New Report Suggests Euro Treasury to Make Dysfunctional Euro Regime Viable
ANNANDALE-ON-HUDSON, N.Y.— The European Central Bank cut interest rates this week and announced a plan to start buying assets in an effort to stimulate the eurozone’s stagnating economy. While there has been considerable debate as to whether the ECB went far enough, a new study from the Levy Economics Institute of Bard College argues that the euro crisis is not nearly over, and that the eurozone remains extraordinarily vulnerable to renewed stresses because of the flawed design of the euro currency union. By decoupling central bank and treasury institutions, member states gave up control over their own currencies but retained responsibility for fiscal policy, which exposed them to sovereign debt runs. Levy Research Associate Jörg Bibow calls for a Euro Treasury to establish a treasury-central bank axis of power that exists in at the center of control in sovereign states.
“Today, as almost all member-states continue struggling under adverse debt dynamics, questions remain over the effectiveness of the European Central Bank’s (ECB) powers to stem area-wide contagion due to the lack of a treasury partner—exposing the ECB to legal challenges of its quasi-fiscal policies,” writes Bibow in his new Public Policy Brief, The Euro Treasury Plan. “As a result, the euro currency union remains stuck in a crisis of its own making, with little hope of emerging from it under its flawed and dysfunctional regime.”
To address the dysfunctional flaws at its core and also provided needed stimulus to end the crisis, Bibow proposes the creation of a Euro Treasury to act as a vehicle to pool future eurozone public investment spending, which would be funded by proper eurozone treasury securities. “While the flawed euro regime has caused a massive investment slump, both public and private, the Euro Treasury scheme would steady public investment spending,” he writes. “This would safeguard the eurozone’s infrastructure and common future, and it would also help stabilize economic activity and investment spending generally.”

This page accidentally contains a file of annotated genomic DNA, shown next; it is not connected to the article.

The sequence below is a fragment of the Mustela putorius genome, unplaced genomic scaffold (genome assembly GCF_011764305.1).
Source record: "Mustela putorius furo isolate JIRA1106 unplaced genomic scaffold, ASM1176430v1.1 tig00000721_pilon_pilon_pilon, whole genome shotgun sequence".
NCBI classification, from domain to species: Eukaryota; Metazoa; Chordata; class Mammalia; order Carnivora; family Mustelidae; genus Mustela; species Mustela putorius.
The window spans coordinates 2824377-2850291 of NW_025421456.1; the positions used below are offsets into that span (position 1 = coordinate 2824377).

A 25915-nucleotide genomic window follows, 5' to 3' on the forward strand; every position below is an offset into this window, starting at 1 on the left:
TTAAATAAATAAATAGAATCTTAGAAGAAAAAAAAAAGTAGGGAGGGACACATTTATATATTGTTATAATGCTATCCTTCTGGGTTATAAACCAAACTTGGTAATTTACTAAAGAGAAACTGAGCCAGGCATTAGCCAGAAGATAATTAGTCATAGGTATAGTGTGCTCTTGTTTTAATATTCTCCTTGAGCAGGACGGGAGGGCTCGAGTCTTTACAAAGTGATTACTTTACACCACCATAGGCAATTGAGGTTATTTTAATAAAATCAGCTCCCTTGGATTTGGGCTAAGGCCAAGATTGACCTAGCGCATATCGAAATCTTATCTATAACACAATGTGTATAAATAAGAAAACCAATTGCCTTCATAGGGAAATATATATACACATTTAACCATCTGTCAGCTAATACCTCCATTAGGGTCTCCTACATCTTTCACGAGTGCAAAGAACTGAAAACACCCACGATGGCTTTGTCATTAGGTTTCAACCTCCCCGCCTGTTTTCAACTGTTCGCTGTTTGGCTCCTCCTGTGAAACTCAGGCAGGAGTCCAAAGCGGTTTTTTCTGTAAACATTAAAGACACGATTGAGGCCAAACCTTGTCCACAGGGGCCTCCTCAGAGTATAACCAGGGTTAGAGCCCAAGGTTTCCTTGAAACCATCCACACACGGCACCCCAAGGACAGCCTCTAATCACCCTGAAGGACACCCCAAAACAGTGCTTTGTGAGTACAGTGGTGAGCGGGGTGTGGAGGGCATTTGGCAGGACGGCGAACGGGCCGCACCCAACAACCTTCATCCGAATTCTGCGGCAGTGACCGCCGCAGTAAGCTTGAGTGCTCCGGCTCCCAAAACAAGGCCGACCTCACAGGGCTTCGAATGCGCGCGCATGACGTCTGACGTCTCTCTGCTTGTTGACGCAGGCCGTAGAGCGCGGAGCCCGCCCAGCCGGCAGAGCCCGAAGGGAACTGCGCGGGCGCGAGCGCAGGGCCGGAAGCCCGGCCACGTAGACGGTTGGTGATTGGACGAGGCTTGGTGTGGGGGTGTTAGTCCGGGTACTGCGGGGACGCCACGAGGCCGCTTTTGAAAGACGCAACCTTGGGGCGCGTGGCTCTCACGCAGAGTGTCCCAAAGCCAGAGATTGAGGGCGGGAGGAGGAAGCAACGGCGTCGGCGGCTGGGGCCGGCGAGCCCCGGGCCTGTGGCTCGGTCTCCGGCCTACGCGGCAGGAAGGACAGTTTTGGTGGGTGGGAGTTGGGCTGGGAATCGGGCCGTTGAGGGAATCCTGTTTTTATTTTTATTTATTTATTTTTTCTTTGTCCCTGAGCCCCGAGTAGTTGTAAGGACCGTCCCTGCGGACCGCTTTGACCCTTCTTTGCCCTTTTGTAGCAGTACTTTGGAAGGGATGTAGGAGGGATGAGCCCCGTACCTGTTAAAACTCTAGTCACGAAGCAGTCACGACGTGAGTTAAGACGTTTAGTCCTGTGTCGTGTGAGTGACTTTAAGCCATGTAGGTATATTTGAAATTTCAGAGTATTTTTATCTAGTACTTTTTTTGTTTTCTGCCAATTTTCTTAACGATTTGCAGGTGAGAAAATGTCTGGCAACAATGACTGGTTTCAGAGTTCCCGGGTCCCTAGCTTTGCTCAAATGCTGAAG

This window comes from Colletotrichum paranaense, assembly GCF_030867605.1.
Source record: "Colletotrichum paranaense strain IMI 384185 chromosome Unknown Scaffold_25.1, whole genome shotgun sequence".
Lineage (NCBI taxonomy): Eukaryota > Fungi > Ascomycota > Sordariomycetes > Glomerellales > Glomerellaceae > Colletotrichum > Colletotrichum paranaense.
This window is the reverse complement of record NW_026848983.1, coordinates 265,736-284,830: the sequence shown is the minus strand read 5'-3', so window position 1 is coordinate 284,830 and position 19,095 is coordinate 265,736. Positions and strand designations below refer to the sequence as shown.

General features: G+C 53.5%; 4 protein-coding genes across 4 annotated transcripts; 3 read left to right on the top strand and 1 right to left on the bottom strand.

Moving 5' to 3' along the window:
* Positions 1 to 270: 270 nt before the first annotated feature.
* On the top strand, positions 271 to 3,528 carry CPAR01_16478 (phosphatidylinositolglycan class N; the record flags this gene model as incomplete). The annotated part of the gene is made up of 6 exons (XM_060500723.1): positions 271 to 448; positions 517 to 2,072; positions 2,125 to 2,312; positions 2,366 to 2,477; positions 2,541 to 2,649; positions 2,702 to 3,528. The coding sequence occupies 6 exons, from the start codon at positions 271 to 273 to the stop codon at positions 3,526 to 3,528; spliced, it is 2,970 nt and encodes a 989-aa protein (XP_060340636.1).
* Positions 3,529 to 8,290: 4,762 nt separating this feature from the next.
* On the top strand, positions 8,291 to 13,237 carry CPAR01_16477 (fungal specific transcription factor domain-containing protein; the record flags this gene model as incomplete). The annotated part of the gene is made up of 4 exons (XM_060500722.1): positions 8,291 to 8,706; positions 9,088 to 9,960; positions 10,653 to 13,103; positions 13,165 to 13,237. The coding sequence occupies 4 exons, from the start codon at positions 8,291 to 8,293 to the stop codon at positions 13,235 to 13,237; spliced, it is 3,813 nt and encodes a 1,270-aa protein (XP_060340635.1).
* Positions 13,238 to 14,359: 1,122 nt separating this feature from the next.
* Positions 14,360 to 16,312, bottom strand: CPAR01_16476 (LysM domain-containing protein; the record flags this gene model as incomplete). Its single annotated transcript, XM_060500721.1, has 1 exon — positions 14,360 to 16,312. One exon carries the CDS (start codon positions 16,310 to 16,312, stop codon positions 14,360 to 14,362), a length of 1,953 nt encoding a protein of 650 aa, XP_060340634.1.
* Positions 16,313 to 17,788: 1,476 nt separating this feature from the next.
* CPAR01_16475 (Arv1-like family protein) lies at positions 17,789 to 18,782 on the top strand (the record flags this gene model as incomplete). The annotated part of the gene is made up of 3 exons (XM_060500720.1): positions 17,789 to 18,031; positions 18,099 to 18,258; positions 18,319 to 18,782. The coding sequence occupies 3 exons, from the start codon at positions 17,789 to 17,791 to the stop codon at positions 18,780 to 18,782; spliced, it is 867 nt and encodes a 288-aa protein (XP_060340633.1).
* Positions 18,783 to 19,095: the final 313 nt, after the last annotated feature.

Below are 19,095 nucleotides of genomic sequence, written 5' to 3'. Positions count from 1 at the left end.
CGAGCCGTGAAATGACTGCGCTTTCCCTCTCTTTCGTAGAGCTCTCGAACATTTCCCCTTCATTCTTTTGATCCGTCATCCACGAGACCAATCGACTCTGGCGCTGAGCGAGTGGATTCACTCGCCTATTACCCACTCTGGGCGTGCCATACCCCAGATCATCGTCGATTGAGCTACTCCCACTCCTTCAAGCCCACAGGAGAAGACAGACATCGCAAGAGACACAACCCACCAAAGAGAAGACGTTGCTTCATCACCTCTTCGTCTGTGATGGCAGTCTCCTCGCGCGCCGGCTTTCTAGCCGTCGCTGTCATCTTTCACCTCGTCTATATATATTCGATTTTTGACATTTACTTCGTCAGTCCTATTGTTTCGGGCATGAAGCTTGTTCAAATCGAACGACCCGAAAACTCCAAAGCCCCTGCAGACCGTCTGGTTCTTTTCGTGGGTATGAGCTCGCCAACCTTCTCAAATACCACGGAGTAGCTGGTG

In Bibow’s plan, member-state governments would agree on the initial volume of common area-wide public investment spending and on the annual growth rate of public investment thereafter. For example, assume agreement on 3 percent of eurozone GDP as the initial volume and a 5 percent annual growth rate thereafter. By extension, if the implicit Maastricht assumption of 5 percent annual nominal GDP growth were to hold, the eurozone would henceforth see steady investment in its common infrastructure, while the common Euro Treasury debt stock would converge to a steady-state level of 60 percent of GDP by the end of the century. Furthermore, to head off one major political obstacle, there is no need for the Euro Treasury to directly undertake the investment spending itself. Instead, it would give investment grants to member-state governments exactly in line with member-states’ GDP shares (say, five-year averages). At the same time, the Euro Treasury would apply its power to tax and raise revenue to meet the interest service on the common debt, with member-states’ tax contributions also being proportionate to their GDP shares.
“With both grants and tax contributions based on member-states’ GDP shares, redistribution is excluded by design: the Euro Treasury is specifically designed not to be a transfer union, which rules out one key political obstacle for fiscal union,” writes Bibow. “Within one generation Europeans would share both a common infrastructure stock and the public debt that has funded it, writes Bibow. “No debt mutualization of existing national debts would be involved, though. The scheme is purely forward-looking, with new common debt funding new public investment as the basis of the region’s much alluded to, but currently grimly neglected, common destiny and future.”